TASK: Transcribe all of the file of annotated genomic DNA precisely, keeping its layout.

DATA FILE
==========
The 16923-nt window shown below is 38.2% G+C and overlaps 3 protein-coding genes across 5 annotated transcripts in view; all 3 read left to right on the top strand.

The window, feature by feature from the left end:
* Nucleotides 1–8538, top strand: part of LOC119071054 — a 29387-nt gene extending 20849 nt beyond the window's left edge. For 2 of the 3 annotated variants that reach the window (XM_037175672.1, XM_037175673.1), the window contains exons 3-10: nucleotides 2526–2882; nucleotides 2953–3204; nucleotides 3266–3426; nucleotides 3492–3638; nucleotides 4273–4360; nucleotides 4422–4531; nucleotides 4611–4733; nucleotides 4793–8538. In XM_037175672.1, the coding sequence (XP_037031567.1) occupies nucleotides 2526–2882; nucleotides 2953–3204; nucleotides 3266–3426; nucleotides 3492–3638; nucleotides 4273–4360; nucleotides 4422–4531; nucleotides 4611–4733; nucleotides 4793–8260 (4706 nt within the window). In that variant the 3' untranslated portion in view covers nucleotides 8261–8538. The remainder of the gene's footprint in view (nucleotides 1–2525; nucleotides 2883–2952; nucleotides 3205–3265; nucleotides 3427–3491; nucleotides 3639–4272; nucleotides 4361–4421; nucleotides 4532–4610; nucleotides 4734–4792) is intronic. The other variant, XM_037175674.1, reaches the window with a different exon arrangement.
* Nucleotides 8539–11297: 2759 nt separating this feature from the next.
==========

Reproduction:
The 16923-nt window shown below is 38.2% G+C and overlaps 3 protein-coding genes across 5 annotated transcripts in view; all 3 read left to right on the top strand.

The window, feature by feature from the left end:
* Nucleotides 1–8538, top strand: part of LOC119071054 — a 29387-nt gene extending 20849 nt beyond the window's left edge. For 2 of the 3 annotated variants that reach the window (XM_037175672.1, XM_037175673.1), the window contains exons 3-10: nucleotides 2526–2882; nucleotides 2953–3204; nucleotides 3266–3426; nucleotides 3492–3638; nucleotides 4273–4360; nucleotides 4422–4531; nucleotides 4611–4733; nucleotides 4793–8538. In XM_037175672.1, the coding sequence (XP_037031567.1) occupies nucleotides 2526–2882; nucleotides 2953–3204; nucleotides 3266–3426; nucleotides 3492–3638; nucleotides 4273–4360; nucleotides 4422–4531; nucleotides 4611–4733; nucleotides 4793–8260 (4706 nt within the window). In that variant the 3' untranslated portion in view covers nucleotides 8261–8538. The remainder of the gene's footprint in view (nucleotides 1–2525; nucleotides 2883–2952; nucleotides 3205–3265; nucleotides 3427–3491; nucleotides 3639–4272; nucleotides 4361–4421; nucleotides 4532–4610; nucleotides 4734–4792) is intronic. The other variant, XM_037175674.1, reaches the window with a different exon arrangement.
* Nucleotides 8539–11297: 2759 nt separating this feature from the next.